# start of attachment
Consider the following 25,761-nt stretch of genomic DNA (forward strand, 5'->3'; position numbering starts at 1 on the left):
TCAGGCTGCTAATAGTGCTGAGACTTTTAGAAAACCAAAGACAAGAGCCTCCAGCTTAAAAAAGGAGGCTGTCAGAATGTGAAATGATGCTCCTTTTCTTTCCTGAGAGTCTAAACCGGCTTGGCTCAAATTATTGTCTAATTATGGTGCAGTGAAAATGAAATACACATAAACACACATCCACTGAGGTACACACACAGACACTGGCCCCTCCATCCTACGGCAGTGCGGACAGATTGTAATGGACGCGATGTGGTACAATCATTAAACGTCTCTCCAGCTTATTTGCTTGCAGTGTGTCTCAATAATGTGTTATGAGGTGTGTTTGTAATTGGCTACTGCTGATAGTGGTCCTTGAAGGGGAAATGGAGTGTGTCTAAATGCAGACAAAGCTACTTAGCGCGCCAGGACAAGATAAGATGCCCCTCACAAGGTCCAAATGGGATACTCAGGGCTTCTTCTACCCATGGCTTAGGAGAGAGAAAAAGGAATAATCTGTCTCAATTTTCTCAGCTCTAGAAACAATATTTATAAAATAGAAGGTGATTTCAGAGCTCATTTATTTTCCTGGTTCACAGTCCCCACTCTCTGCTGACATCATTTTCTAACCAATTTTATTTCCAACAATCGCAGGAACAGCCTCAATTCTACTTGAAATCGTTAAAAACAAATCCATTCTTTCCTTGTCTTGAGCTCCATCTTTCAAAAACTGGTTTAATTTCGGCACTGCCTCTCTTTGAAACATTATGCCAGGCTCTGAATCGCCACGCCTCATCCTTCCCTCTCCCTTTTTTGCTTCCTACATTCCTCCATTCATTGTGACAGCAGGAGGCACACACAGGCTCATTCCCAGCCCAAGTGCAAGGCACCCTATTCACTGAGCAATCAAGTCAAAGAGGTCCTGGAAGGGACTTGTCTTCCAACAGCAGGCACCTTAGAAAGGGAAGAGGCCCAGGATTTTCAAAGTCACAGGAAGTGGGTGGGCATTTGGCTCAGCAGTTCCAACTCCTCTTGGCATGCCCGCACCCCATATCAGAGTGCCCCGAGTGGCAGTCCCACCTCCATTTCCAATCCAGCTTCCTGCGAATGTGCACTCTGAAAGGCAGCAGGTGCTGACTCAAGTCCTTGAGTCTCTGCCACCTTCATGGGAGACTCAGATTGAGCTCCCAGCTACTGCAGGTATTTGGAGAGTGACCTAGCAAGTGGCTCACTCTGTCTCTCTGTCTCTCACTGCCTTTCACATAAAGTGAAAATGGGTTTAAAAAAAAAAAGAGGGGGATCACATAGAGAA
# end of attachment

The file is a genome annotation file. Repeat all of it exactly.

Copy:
Consider the following 25,761-nt stretch of genomic DNA (forward strand, 5'->3'; position numbering starts at 1 on the left):
TCAGGCTGCTAATAGTGCTGAGACTTTTAGAAAACCAAAGACAAGAGCCTCCAGCTTAAAAAAGGAGGCTGTCAGAATGTGAAATGATGCTCCTTTTCTTTCCTGAGAGTCTAAACCGGCTTGGCTCAAATTATTGTCTAATTATGGTGCAGTGAAAATGAAATACACATAAACACACATCCACTGAGGTACACACACAGACACTGGCCCCTCCATCCTACGGCAGTGCGGACAGATTGTAATGGACGCGATGTGGTACAATCATTAAACGTCTCTCCAGCTTATTTGCTTGCAGTGTGTCTCAATAATGTGTTATGAGGTGTGTTTGTAATTGGCTACTGCTGATAGTGGTCCTTGAAGGGGAAATGGAGTGTGTCTAAATGCAGACAAAGCTACTTAGCGCGCCAGGACAAGATAAGATGCCCCTCACAAGGTCCAAATGGGATACTCAGGGCTTCTTCTACCCATGGCTTAGGAGAGAGAAAAAGGAATAATCTGTCTCAATTTTCTCAGCTCTAGAAACAATATTTATAAAATAGAAGGTGATTTCAGAGCTCATTTATTTTCCTGGTTCACAGTCCCCACTCTCTGCTGACATCATTTTCTAACCAATTTTATTTCCAACAATCGCAGGAACAGCCTCAATTCTACTTGAAATCGTTAAAAACAAATCCATTCTTTCCTTGTCTTGAGCTCCATCTTTCAAAAACTGGTTTAATTTCGGCACTGCCTCTCTTTGAAACATTATGCCAGGCTCTGAATCGCCACGCCTCATCCTTCCCTCTCCCTTTTTTGCTTCCTACATTCCTCCATTCATTGTGACAGCAGGAGGCACACACAGGCTCATTCCCAGCCCAAGTGCAAGGCACCCTATTCACTGAGCAATCAAGTCAAAGAGGTCCTGGAAGGGACTTGTCTTCCAACAGCAGGCACCTTAGAAAGGGAAGAGGCCCAGGATTTTCAAAGTCACAGGAAGTGGGTGGGCATTTGGCTCAGCAGTTCCAACTCCTCTTGGCATGCCCGCACCCCATATCAGAGTGCCCCGAGTGGCAGTCCCACCTCCATTTCCAATCCAGCTTCCTGCGAATGTGCACTCTGAAAGGCAGCAGGTGCTGACTCAAGTCCTTGAGTCTCTGCCACCTTCATGGGAGACTCAGATTGAGCTCCCAGCTACTGCAGGTATTTGGAGAGTGACCTAGCAAGTGGCTCACTCTGTCTCTCTGTCTCTCACTGCCTTTCACATAAAGTGAAAATGGGTTTAAAAAAAAAAAGAGGGGGATCACATAGAGAA